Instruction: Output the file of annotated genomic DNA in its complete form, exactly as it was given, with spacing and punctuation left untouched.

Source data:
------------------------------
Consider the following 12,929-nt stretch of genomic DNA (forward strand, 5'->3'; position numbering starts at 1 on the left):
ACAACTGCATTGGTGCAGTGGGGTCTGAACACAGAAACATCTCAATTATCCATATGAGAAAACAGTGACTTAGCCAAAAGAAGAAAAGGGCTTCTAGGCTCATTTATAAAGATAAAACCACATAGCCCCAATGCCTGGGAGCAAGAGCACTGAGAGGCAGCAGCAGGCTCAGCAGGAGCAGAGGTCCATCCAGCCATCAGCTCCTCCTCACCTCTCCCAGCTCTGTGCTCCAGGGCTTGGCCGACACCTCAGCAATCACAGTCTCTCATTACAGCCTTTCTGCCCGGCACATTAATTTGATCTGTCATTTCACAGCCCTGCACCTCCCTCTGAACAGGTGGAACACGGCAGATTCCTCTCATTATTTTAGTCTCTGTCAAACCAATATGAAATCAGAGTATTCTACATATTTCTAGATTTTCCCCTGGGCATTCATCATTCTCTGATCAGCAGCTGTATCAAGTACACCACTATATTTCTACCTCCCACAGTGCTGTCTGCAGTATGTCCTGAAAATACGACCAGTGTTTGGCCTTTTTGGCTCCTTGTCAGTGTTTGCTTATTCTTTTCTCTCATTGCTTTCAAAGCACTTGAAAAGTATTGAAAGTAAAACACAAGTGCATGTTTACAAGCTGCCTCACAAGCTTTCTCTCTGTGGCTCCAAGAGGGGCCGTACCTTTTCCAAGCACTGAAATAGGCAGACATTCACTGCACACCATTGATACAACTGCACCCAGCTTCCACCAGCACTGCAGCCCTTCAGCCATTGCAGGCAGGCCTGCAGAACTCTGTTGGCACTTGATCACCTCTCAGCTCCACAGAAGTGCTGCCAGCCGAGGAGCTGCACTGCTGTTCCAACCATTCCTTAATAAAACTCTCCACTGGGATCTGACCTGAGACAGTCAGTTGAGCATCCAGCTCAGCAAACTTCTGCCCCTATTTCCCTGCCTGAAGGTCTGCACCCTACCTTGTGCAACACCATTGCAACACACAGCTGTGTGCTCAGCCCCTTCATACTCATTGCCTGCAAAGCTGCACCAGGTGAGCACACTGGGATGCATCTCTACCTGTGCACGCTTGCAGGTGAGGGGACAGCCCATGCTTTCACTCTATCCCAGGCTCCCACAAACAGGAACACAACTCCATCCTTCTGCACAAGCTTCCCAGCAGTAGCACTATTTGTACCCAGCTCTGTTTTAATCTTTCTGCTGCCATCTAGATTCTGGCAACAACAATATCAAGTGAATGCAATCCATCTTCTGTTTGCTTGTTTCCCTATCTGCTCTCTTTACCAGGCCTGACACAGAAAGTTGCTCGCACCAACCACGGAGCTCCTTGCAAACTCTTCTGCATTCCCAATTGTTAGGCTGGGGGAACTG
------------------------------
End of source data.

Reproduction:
Consider the following 12,929-nt stretch of genomic DNA (forward strand, 5'->3'; position numbering starts at 1 on the left):
ACAACTGCATTGGTGCAGTGGGGTCTGAACACAGAAACATCTCAATTATCCATATGAGAAAACAGTGACTTAGCCAAAAGAAGAAAAGGGCTTCTAGGCTCATTTATAAAGATAAAACCACATAGCCCCAATGCCTGGGAGCAAGAGCACTGAGAGGCAGCAGCAGGCTCAGCAGGAGCAGAGGTCCATCCAGCCATCAGCTCCTCCTCACCTCTCCCAGCTCTGTGCTCCAGGGCTTGGCCGACACCTCAGCAATCACAGTCTCTCATTACAGCCTTTCTGCCCGGCACATTAATTTGATCTGTCATTTCACAGCCCTGCACCTCCCTCTGAACAGGTGGAACACGGCAGATTCCTCTCATTATTTTAGTCTCTGTCAAACCAATATGAAATCAGAGTATTCTACATATTTCTAGATTTTCCCCTGGGCATTCATCATTCTCTGATCAGCAGCTGTATCAAGTACACCACTATATTTCTACCTCCCACAGTGCTGTCTGCAGTATGTCCTGAAAATACGACCAGTGTTTGGCCTTTTTGGCTCCTTGTCAGTGTTTGCTTATTCTTTTCTCTCATTGCTTTCAAAGCACTTGAAAAGTATTGAAAGTAAAACACAAGTGCATGTTTACAAGCTGCCTCACAAGCTTTCTCTCTGTGGCTCCAAGAGGGGCCGTACCTTTTCCAAGCACTGAAATAGGCAGACATTCACTGCACACCATTGATACAACTGCACCCAGCTTCCACCAGCACTGCAGCCCTTCAGCCATTGCAGGCAGGCCTGCAGAACTCTGTTGGCACTTGATCACCTCTCAGCTCCACAGAAGTGCTGCCAGCCGAGGAGCTGCACTGCTGTTCCAACCATTCCTTAATAAAACTCTCCACTGGGATCTGACCTGAGACAGTCAGTTGAGCATCCAGCTCAGCAAACTTCTGCCCCTATTTCCCTGCCTGAAGGTCTGCACCCTACCTTGTGCAACACCATTGCAACACACAGCTGTGTGCTCAGCCCCTTCATACTCATTGCCTGCAAAGCTGCACCAGGTGAGCACACTGGGATGCATCTCTACCTGTGCACGCTTGCAGGTGAGGGGACAGCCCATGCTTTCACTCTATCCCAGGCTCCCACAAACAGGAACACAACTCCATCCTTCTGCACAAGCTTCCCAGCAGTAGCACTATTTGTACCCAGCTCTGTTTTAATCTTTCTGCTGCCATCTAGATTCTGGCAACAACAATATCAAGTGAATGCAATCCATCTTCTGTTTGCTTGTTTCCCTATCTGCTCTCTTTACCAGGCCTGACACAGAAAGTTGCTCGCACCAACCACGGAGCTCCTTGCAAACTCTTCTGCATTCCCAATTGTTAGGCTGGGGGAACTG